New study could lead to bumper crops

17th July 2020 | Eativity editors

Research led by scientists at the Australian National University could lead to major improvements in crop production. The researchers have gone back to the future to discover a breakthrough method that will help them to study and ramp up photosynthesis and it’s based on revisiting an original, billion-year-old strategy in plants.

The research looks specifically at Rubisco activity – a crucial part of the photosynthesis process, explains study co-author Professor Spencer Whitney from the ARC Centre of Excellence for Translational Photosynthesis at the university.

“Rubisco is an enzyme involved in the first step of carbon fixation – it starts the conversion of carbon dioxide into plant sugars,” he says. “But compared to other enzymes, Rubisco is considered a slow, inefficient catalyst.”

Many enzymes can process hundreds to thousands of molecules per second, but Rubisco can only get through two to five cycles per second, the professor explains.

“For this reason, it’s long been recognised as a good target for improving photosynthesis – it’s a puzzle scientists have been looking at for decades,” he says.

The researchers have deciphered how a small sub-unit influences potato Rubisco catalysis.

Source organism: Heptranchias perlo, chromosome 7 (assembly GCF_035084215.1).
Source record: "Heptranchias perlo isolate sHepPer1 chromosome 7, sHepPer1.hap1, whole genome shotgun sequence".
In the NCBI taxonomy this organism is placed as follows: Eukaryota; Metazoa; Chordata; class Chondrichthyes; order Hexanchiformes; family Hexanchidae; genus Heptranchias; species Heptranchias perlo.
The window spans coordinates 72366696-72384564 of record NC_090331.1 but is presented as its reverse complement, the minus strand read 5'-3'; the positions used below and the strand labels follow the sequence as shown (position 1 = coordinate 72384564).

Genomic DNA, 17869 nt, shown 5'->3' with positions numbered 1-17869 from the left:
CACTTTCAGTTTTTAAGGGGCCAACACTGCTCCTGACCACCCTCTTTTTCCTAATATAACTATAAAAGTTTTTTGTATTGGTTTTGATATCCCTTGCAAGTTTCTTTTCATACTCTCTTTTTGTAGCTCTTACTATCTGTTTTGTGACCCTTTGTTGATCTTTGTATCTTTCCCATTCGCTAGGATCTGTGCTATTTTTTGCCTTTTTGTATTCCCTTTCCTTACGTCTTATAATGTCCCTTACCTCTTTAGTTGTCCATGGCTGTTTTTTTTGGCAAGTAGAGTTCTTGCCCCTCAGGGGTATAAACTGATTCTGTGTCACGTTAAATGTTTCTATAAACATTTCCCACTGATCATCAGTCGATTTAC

In plants, Rubisco is made up of 16 proteins – eight large and eight small sub-units. Until now, scientists have only been able to tinker with one sub-unit at a time.

“We’ve now turned back the clock a billion years to rectify this limitation,” Professor Whitney says. “By reapplying the genome design of the bacterial ancestors of chloroplasts, we can now play around with all the components of Rubisco simultaneously. This is crucial. To ramp up its activity you have to make changes to all the components.”

These findings could mean big gains for canola and potato crops in particular.

“We know we can already tinker with Rubisco activity in these crops, so it’s a great place to start,” Professor Whitney says. “This is the just the first step – this technology could eventually deliver something much bigger in the not so distant future.”

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